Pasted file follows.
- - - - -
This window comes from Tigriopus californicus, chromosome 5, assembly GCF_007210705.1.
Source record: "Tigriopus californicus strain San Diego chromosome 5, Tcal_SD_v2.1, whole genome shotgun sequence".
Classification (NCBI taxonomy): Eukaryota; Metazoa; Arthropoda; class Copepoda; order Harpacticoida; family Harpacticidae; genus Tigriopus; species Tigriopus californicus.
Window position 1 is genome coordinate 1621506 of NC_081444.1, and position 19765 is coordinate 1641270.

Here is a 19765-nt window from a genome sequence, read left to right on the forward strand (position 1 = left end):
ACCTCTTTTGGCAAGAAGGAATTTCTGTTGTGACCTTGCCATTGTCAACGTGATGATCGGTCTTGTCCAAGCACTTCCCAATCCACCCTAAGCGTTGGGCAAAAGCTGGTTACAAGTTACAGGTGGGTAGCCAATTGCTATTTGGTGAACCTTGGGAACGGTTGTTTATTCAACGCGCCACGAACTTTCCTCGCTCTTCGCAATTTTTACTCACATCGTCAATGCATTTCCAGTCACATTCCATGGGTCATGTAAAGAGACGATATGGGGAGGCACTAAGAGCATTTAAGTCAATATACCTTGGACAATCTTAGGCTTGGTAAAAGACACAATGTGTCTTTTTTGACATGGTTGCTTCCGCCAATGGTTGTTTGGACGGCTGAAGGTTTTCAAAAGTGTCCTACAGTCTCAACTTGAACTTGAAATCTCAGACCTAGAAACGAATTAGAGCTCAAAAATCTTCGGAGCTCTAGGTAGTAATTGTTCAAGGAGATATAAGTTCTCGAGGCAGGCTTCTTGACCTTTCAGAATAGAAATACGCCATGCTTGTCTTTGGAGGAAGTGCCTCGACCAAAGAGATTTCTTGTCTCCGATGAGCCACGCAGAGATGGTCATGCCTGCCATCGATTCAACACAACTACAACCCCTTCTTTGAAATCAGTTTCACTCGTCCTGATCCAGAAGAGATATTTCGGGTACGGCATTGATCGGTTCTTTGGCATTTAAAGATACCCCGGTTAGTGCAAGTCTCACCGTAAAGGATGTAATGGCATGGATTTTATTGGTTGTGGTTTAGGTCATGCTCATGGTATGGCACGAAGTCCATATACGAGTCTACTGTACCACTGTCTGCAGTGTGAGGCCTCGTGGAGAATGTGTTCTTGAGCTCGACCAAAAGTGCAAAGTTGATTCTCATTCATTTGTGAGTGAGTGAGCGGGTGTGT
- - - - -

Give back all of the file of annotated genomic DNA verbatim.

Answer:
This window comes from Tigriopus californicus, chromosome 5, assembly GCF_007210705.1.
Source record: "Tigriopus californicus strain San Diego chromosome 5, Tcal_SD_v2.1, whole genome shotgun sequence".
Classification (NCBI taxonomy): Eukaryota; Metazoa; Arthropoda; class Copepoda; order Harpacticoida; family Harpacticidae; genus Tigriopus; species Tigriopus californicus.
Window position 1 is genome coordinate 1621506 of NC_081444.1, and position 19765 is coordinate 1641270.

Here is a 19765-nt window from a genome sequence, read left to right on the forward strand (position 1 = left end):
ACCTCTTTTGGCAAGAAGGAATTTCTGTTGTGACCTTGCCATTGTCAACGTGATGATCGGTCTTGTCCAAGCACTTCCCAATCCACCCTAAGCGTTGGGCAAAAGCTGGTTACAAGTTACAGGTGGGTAGCCAATTGCTATTTGGTGAACCTTGGGAACGGTTGTTTATTCAACGCGCCACGAACTTTCCTCGCTCTTCGCAATTTTTACTCACATCGTCAATGCATTTCCAGTCACATTCCATGGGTCATGTAAAGAGACGATATGGGGAGGCACTAAGAGCATTTAAGTCAATATACCTTGGACAATCTTAGGCTTGGTAAAAGACACAATGTGTCTTTTTTGACATGGTTGCTTCCGCCAATGGTTGTTTGGACGGCTGAAGGTTTTCAAAAGTGTCCTACAGTCTCAACTTGAACTTGAAATCTCAGACCTAGAAACGAATTAGAGCTCAAAAATCTTCGGAGCTCTAGGTAGTAATTGTTCAAGGAGATATAAGTTCTCGAGGCAGGCTTCTTGACCTTTCAGAATAGAAATACGCCATGCTTGTCTTTGGAGGAAGTGCCTCGACCAAAGAGATTTCTTGTCTCCGATGAGCCACGCAGAGATGGTCATGCCTGCCATCGATTCAACACAACTACAACCCCTTCTTTGAAATCAGTTTCACTCGTCCTGATCCAGAAGAGATATTTCGGGTACGGCATTGATCGGTTCTTTGGCATTTAAAGATACCCCGGTTAGTGCAAGTCTCACCGTAAAGGATGTAATGGCATGGATTTTATTGGTTGTGGTTTAGGTCATGCTCATGGTATGGCACGAAGTCCATATACGAGTCTACTGTACCACTGTCTGCAGTGTGAGGCCTCGTGGAGAATGTGTTCTTGAGCTCGACCAAAAGTGCAAAGTTGATTCTCATTCATTTGTGAGTGAGTGAGCGGGTGTGT